SPECIAL REPORT / Europe’s leading cardiologists have advised policymakers to look into unexpected areas such as e-cigarettes and personalised medicine in their efforts to prevent cardiovascular diseases.
High temperatures, heat waves and extreme temperature fluctuations pose an ever-increasing threat to the global population, with a recent study by the German Weather Service indicating higher health risks. EURACTIV Germany reports.
French doctors prescribe more patented statins than their European counterparts. The country’s health service spends €1.2 billion on statins every year, double the budget of some European countries. EURACTIV France reports.
Europe will face an obesity crisis of vast proportions by 2030, according to new World Health Organization projections, with many countries likely to see far more than half of adults above the healthy weight limit.
A recent report by the French Directorate for Research, Studies and the Evaluation of Statistics (DREES) has placed France ahead of its EU partners in terms of cardiovascular health, despite a relatively high rate of smoking among young people. EURACTIV France reports.
American researchers believe that 97% of people over the age of 66 should regularly take statins to reduce their risk of heart disease. But there is still no consensus within the medical community on the benefits of the drugs. EURACTIV France reports.
Heart disease is the leading cause of death in Europe, claiming about four million victims each year. Some regions are affected to a much greater extent than others, and disparities are clearly visible both on a national level and across the continent. EURACTIV France reports.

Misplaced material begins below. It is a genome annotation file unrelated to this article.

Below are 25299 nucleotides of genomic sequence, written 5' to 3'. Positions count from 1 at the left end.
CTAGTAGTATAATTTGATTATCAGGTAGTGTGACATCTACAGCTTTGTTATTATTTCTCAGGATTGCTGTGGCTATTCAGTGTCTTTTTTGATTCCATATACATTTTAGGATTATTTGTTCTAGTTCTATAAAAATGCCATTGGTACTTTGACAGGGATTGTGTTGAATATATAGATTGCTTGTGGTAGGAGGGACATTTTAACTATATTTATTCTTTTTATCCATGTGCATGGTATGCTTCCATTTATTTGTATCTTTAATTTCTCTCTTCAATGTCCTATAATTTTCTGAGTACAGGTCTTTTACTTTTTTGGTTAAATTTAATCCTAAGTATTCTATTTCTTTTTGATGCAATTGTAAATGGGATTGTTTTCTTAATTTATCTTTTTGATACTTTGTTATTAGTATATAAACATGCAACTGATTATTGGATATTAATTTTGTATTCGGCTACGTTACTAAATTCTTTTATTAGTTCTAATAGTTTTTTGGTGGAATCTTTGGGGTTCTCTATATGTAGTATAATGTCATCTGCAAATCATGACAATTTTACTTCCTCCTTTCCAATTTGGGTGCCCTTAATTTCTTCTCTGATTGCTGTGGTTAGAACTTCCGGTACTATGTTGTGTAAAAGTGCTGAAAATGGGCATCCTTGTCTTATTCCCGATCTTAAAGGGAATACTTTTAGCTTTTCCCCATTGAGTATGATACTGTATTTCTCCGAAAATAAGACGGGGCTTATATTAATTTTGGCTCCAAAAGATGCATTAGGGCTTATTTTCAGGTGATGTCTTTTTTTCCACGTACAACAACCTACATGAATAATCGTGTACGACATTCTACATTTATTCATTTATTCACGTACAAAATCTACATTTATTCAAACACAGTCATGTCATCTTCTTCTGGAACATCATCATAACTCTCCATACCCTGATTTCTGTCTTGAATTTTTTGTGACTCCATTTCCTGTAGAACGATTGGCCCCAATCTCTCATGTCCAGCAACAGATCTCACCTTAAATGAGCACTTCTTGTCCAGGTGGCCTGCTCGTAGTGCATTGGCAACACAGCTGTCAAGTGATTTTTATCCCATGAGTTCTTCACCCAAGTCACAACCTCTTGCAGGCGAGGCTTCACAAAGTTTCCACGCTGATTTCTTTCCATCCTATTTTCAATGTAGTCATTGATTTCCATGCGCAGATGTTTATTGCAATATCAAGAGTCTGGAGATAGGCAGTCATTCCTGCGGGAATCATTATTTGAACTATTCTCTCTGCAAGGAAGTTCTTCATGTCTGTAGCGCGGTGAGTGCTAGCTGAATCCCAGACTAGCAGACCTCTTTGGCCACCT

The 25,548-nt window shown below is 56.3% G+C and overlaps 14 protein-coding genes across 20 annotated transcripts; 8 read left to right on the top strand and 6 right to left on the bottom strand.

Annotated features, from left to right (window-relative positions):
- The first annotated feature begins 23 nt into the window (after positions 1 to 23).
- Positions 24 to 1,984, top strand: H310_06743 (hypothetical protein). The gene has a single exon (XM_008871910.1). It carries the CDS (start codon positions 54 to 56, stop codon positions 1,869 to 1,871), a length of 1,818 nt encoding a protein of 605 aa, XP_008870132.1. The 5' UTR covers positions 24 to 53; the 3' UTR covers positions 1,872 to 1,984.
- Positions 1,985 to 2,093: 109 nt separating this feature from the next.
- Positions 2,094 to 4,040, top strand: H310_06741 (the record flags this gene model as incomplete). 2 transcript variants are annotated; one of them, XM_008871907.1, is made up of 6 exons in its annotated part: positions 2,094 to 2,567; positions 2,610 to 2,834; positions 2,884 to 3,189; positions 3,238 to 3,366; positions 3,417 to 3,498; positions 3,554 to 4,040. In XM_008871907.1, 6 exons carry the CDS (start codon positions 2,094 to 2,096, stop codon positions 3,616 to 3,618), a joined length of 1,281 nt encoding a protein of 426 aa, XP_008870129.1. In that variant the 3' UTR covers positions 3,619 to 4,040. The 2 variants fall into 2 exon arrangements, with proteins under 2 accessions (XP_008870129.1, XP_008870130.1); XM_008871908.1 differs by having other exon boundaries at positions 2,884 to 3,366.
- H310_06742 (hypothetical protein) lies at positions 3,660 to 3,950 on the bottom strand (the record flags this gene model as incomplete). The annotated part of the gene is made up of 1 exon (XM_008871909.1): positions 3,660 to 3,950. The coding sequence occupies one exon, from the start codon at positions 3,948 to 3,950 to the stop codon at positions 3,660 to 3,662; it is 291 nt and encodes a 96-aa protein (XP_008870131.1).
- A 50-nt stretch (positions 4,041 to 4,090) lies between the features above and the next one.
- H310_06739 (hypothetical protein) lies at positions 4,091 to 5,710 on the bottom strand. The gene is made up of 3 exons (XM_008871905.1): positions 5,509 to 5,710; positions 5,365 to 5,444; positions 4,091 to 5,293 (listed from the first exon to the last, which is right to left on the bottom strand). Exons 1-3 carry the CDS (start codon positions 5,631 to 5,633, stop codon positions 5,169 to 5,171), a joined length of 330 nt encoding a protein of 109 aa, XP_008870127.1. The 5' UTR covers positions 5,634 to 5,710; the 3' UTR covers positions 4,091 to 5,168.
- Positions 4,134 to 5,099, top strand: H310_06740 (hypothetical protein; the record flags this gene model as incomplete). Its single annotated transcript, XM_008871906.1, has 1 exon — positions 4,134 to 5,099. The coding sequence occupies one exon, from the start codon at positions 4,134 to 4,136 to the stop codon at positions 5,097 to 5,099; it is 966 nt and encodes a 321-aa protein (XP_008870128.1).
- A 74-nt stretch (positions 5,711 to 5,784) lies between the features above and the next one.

A new generation of anticoagulants have been blamed for the deaths of patients in France. Studies from two leading French health agencies conclude that they do not pose a serious risk, but doubts remain. EURACTIV France reports.
Cardiovascular disease accounts for more deaths than any other disease in the EU, and though it has received a lot of attention over the past decades, much more needs to be done at EU level, experts say.
The number of people dying from heart disease in Europe has dropped dramatically in recent decades, thanks largely to the success of cholesterol-lowering drugs and drives to persuade people to quit smoking, scientists said on Wednesday (25 June).
Too few women are taking part in clinical tests to develop new drugs, putting their lives at risk as women's bodies react differently to medicines, health experts said ahead of International Women's Day.
Clinical research conducted by the Medical University of South Carolina, Charleston, shows that adopting a healthy lifestyle, even at middle age, promptly reduces the risk of cardiovascular diseases and early death.